So what do I do specifically? Throughout the day leading up to a marathon or 50K, I drink plenty of water. The evening before, I eat 2 packets of instant ramen noodles (about 800 calories and easy to transport and prepare in a hotel room) for dinner. The noodles are dense enough that I can eat a portion of this size without feeling sick to my stomach. If I’m still hungry before bed, I will snack on something bland — like animal crackers or pretzels. To help me fall asleep at a decent hour, I will sip a cup of Sleepytime tea.
The morning of the race, I only eat according to my hunger. As soon as I wake up, I brew a cup of black coffee, and eat a Nature Valley granola bar (roughly 250 calories). If I’m still hungry, I’ll eat some pretzels. On the way to the start line, I drink about 20oz of caffeinated nuun.
Race Day Rations
As I mentioned before, never try anything new on race day! Figure out your fueling and hydration plan beforehand (look up what your race will be giving out in terms of drinks, gels, etc.) If you know that a particular gel works for you, carry them or tuck them in the liner of your shorts.
In terms of caffeine, there is plenty of research that supports caffeine as a legal performance supplement. Don’t experiment with an extra strong cup of java on race day, but if it works for you in workouts, go for it!
What exactly does my race day fueling entail?
For a marathon or 50K, I take one Honeystinger gel 15 minutes before the start, and then another gel every 10km (approximately every 30 minutes) after that until I reach the finish line. I do tend to skew my gels closer together at the end of the race to try to get one extra one in. So, instead of taking gels at 10K, 20K, 30K, and 40K, I'll take them at 10K, 20K, 29K, 37K, 45K. This let's me boost my caloric intake by 25%.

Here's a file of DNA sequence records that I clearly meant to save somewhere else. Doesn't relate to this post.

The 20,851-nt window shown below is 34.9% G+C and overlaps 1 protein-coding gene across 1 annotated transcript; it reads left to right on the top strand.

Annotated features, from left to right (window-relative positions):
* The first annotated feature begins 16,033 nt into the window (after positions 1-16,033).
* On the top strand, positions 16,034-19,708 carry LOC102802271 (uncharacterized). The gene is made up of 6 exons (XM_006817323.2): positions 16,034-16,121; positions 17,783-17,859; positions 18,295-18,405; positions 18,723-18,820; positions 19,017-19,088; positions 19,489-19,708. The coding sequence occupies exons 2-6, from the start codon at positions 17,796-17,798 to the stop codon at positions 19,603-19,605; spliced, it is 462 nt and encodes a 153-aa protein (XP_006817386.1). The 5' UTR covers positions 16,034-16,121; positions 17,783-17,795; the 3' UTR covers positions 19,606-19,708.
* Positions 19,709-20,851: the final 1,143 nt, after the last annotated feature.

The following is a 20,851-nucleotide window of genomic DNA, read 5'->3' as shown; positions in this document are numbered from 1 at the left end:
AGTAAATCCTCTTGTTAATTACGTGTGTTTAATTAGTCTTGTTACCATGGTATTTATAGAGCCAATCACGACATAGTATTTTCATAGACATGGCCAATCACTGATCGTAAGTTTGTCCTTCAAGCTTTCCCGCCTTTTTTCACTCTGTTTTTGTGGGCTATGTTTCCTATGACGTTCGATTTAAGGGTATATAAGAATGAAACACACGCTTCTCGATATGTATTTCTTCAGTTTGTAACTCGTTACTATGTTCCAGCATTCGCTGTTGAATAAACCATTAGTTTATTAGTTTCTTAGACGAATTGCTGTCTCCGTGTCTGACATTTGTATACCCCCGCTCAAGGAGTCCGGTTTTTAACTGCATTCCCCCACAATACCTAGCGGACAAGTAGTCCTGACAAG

You can, of course, do this same thing by minutes; say, "30, 60, 90, 120, etc." if you want to keep it simple, or similarly stagger them closer at the end of the race if you'd rather go by minute.
Caffeine: I try to take caffeine both before and during long races. In a 50K, I'll usually take a 100mg caffeine pill about 30 minutes before the race (assuming it'll take about an hour to kick in) and then take my first in-race fuel as non-caffeinated gel and for the remainder, I'll take one of Honey Stinger's caffeinated gels which have 30-40 mg of caffeine each. Note: please make sure you understand your body's ability to intake and process caffeine before you try anything in a race. This is what I do, but it's based on my body's tolerance of caffeine.
My hydration strategy is more by feel; during the 2018 Rock ‘n’ Roll DC Marathon, I didn’t drink any water during the race, as it was very cold and I didn’t feel like I needed it. In a cool race, I’m more conservative with consuming water as I don’t want to get a “sloshy tummy” — that’s the worst feeling!
Last In-race Note: For races longer than 3 hours, like when I set the FKT on the Everest Base Camp Trail or ran the 50 Mile National Championship, I recommend having multiple fuel sources, not just a gel. This is because you're stomach/mind can have a hard time processing the same fuel for so long. Stay tuned for the next edition of this post, fueling for 50M to 100K!
Following a tough effort, it is important to RELAX and not worry about your diet or food cravings all of the time. After my big races, I take 1-3 weeks of no real structured training and consume whatever my heart desires (in terms of food and drink). Ice cream for breakfast? Sure! A good burger? Yes please!
Party-waffle after the 2019 Berlin Marathon -- yes, this is breakfast and, yes, there's ice cream in there.
The body and the mind need to work together; obsessing about food every day of the year can lead to serious problems. I personally recommend that you eat a balanced diet as a means to an end (running faster, healthier lifestyle), and then give yourself a treat occasionally. Let us know! What do you like to eat before a race? What’s your fueling strategy for longer races? Leave your answer in the comments section below. If you have questions for the Chaski Team, shoot us an email at firstname.lastname@example.org or leave a comment below. Happy fueling!